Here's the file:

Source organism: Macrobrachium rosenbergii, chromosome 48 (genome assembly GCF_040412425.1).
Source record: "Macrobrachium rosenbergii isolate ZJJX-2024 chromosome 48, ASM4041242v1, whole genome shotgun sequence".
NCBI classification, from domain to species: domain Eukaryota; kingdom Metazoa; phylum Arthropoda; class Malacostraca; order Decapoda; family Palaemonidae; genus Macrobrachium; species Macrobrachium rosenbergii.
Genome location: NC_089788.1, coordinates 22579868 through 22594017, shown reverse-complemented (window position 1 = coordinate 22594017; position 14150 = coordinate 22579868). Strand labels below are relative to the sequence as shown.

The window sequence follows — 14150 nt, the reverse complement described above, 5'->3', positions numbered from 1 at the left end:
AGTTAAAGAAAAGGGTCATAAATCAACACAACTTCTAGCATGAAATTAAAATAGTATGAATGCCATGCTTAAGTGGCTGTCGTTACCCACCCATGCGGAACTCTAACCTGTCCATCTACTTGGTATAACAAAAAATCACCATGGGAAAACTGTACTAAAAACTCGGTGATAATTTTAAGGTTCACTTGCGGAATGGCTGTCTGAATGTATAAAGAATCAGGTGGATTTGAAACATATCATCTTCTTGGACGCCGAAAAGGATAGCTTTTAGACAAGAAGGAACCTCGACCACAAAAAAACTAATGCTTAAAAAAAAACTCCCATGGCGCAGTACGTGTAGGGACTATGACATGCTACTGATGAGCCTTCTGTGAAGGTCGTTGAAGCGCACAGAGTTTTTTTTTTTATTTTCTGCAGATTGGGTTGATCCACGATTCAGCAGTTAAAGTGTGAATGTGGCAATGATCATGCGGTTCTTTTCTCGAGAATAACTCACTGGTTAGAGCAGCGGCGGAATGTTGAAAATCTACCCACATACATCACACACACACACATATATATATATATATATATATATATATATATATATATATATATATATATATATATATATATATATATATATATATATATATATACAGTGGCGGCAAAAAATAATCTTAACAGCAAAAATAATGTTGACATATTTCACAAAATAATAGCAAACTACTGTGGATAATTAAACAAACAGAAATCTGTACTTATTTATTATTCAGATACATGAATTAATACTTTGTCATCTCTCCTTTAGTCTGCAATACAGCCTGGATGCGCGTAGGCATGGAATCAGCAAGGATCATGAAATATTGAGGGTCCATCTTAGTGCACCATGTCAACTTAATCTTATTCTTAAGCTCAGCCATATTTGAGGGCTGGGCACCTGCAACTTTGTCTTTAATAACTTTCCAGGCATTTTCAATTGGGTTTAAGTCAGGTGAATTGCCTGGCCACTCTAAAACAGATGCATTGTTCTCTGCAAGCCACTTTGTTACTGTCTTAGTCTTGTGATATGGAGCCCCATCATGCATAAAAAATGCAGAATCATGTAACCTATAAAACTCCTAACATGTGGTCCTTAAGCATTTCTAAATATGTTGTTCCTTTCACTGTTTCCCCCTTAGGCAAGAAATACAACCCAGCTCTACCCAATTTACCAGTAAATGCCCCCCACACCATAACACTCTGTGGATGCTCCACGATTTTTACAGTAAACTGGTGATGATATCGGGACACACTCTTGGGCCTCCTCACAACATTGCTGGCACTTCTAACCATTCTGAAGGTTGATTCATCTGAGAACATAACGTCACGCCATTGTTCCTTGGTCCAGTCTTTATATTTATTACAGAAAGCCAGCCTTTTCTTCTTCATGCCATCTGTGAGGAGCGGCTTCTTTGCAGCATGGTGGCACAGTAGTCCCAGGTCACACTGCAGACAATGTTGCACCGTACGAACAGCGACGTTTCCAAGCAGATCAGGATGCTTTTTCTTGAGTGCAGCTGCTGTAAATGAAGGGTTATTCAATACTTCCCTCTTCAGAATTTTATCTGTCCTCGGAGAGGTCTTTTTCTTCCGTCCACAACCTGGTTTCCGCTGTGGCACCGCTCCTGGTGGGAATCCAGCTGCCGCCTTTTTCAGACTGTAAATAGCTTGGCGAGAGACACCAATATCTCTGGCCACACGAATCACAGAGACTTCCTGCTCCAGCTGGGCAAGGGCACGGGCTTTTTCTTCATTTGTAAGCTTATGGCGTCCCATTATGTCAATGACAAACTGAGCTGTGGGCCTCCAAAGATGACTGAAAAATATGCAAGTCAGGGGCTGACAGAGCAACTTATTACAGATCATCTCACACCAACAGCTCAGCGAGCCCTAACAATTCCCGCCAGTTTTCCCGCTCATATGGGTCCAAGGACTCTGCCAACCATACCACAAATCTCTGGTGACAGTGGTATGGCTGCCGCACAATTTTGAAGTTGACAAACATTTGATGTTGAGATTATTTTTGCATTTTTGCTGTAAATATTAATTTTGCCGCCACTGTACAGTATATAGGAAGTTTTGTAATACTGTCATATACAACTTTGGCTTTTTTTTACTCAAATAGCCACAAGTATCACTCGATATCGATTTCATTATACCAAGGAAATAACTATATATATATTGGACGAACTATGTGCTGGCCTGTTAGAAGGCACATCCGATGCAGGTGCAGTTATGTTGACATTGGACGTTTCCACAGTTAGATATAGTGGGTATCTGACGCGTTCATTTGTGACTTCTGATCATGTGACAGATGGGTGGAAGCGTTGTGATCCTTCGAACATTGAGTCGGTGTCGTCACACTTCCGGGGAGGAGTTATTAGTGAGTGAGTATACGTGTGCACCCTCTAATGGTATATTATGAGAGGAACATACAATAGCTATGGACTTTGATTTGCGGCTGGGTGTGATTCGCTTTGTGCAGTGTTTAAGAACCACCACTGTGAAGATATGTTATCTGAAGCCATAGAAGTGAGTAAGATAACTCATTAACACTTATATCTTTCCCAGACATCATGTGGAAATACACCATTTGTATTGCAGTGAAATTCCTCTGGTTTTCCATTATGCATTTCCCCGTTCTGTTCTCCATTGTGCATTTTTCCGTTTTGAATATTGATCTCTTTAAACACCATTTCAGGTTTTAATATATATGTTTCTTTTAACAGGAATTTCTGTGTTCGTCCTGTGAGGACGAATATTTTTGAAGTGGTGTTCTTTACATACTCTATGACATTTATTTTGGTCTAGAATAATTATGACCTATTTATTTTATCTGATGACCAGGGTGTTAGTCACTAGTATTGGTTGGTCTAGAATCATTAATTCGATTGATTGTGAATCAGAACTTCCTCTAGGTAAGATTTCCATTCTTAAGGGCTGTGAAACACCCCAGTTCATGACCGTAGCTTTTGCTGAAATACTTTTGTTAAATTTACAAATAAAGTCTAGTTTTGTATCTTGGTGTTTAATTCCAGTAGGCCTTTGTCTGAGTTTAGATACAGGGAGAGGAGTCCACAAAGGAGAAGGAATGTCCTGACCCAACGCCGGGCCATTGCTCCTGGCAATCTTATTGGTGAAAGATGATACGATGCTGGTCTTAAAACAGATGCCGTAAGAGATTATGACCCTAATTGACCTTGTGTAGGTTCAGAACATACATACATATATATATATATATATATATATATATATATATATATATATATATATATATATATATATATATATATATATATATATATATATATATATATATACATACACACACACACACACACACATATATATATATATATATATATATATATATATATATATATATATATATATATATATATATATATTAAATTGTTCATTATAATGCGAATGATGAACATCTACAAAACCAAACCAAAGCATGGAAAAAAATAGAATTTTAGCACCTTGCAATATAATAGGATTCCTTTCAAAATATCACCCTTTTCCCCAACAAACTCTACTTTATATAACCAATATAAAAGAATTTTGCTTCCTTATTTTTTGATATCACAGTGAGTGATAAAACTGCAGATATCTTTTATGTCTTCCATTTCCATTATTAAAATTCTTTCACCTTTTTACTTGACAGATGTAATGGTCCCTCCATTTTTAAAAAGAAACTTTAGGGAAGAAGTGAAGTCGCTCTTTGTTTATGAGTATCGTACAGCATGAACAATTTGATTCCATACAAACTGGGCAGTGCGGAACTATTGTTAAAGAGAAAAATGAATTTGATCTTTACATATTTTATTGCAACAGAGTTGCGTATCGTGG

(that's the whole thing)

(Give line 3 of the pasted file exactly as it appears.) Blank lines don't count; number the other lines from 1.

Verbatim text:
NCBI classification, from domain to species: domain Eukaryota; kingdom Metazoa; phylum Arthropoda; class Malacostraca; order Decapoda; family Palaemonidae; genus Macrobrachium; species Macrobrachium rosenbergii.